Musharraf Rules Out Independence For Kashmir
25 January 2006
The Times of India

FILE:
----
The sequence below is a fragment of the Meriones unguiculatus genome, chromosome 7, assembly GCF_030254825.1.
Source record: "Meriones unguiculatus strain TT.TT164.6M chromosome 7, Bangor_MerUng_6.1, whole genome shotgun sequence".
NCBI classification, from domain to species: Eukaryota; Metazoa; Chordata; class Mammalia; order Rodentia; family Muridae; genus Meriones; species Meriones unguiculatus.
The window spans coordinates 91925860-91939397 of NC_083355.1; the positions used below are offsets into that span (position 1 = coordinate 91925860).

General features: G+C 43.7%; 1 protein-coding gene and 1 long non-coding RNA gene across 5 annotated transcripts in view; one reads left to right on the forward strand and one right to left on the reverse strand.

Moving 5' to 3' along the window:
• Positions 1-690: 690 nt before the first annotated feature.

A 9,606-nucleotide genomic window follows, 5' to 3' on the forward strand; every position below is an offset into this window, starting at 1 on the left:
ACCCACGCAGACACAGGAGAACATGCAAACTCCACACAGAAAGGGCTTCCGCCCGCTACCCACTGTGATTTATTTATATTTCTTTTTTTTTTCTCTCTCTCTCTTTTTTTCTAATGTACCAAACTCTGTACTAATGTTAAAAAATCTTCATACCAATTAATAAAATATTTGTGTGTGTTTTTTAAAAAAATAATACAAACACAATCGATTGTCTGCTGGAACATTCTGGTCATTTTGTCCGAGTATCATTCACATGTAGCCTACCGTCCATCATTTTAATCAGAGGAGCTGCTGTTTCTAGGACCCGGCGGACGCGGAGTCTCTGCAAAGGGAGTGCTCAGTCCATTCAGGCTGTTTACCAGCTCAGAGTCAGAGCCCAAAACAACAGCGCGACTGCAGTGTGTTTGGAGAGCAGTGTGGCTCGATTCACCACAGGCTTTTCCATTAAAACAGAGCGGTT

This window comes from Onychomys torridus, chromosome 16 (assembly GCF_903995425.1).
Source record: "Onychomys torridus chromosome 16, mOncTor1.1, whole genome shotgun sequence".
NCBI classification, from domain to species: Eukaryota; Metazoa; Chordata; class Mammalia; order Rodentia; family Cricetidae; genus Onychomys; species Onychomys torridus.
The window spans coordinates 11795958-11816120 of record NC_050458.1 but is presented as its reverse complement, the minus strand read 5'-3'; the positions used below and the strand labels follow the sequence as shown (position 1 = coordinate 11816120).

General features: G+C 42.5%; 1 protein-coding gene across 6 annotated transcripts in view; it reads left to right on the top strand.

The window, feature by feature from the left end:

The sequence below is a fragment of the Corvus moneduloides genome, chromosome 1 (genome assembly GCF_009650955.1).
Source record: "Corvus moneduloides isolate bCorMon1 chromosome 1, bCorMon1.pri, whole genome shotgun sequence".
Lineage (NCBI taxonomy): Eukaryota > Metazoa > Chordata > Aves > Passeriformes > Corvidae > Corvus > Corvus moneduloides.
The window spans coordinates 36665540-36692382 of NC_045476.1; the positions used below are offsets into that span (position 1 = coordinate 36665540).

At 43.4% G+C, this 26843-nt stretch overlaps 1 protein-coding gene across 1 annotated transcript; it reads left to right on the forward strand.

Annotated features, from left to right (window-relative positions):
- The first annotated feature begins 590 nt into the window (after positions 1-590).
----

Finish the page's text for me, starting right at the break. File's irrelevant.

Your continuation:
Islamabad: Ruling out independence as an option to resolve the Kashmir issue, President Pervez Musharraf has said a 'minor step back' was required by India and Pakistan from their 'rigid positions' to evolve a solution based on his proposals of self-governance and demilitarisation. There was crucial need for showing flexibility to resolve the lingering Kashmir issue and demilitarisation and self- governance proposals offered a good arrangement, Musharraf said addressing an interactive gathering at the Nobel Institute in Oslo on Wednesday. 'If we keep going rigidly on our stated positions, we will never reach peace. We have to step back, all of us (India, Pakistan and the Kashmiris),' the country's state-run APP news agency quoted him as saying. Answering a question, Musharraf said he did not support the idea of independent Kashmir on the grounds that it might not be achievable as both India and Pakistan were opposed to it. Describing his proposals of self-governance and demilitarisation of Kashmir as the kind of solution that require a 'minor step back,' for both sides, he said 'we have to come out with something which is acceptable to the people of Kashmir who demand independence. We need to see what are the ingredients of self- governance and give them maximum including demilitarisation and security to the people.' Musharraf said that autonomy within the Indian constitution was not acceptable to either Pakistan or the 'Kashmiri people'. Similarly, a solution has to be found within the limitations of the Indian stance of no change in boundaries and to Pakistan's position against changing the LoC into a permanent border. Any solution that is not acceptable to one of the stakeholders would never succeed, Musharraf said. In view of this India and Pakistan have to see what 'we cannot give to them (Kashmiri people) and that what residual powers would be left with the Joint Management Mechanism, which should have people from Pakistan, India and the Kashmiris.' He said the joint management system was a 'good arrangement, which provides for self-governance, security of people' under the joint supervision of Pakistan, India and Kashmiris. Noting the thaw in Pakistan-India relations, Musharraf said the two countries were moving on two tracks of confidence building measures (CBMs) and dispute resolution. But while the CBMS were going very well the progress on the conflict resolution has been disappointing. 'When we talk of dispute resolution, it is the Kashmir dispute which is at the heart of the dispute between Pakistan and India,' he pointed out. Musharraf said peace in the region was not only in the interest of the two countries but also in the interest of the region and the world. 'Pakistan would not be found wanting in its desire to bring peace.' The Pakistani leader is currently on an official visit to Norway. He held talks with Norwegian Prime Minister Jens Stoltenberg and had lunch with King Harald on Wednesday. About the controversy over the recent US missile strikes on village near Afghanistan targeting Al Qaeda militants, Musharraf said Al Qaeda fighters were probably killed in the attack. 'Now that we've started investigating the reality on the ground, yes, we have found that there are foreigners there. That is for sure.' Pakistan protested to the US over air strikes and the loss of civilian life. 'There is indication that there were some people, also Al Qaeda people, who have gotten killed. Now we need to ascertain that. I'm not 100 per cent sure of that,' he said, adding Islamabad is in touch with the US after the air strike on Damadola village in Bajore agency. 'Yes, indeed, they do assure that they will not act against Pakistan's interest. My regret is that these foreigners are there and we need to eliminate (them),' he said, adding Pakistan's armed forces are capable of combating Al Qaeda militants without outside interference. 'We don't want interference in Pakistan... only Pakistan forces will act,' he said and dismissed criticism by opposition leaders that his government was too servile in allying itself with the US war on terror. He said Pakistan was acting in its own interests. 'We are first of all doing something for ourselves.'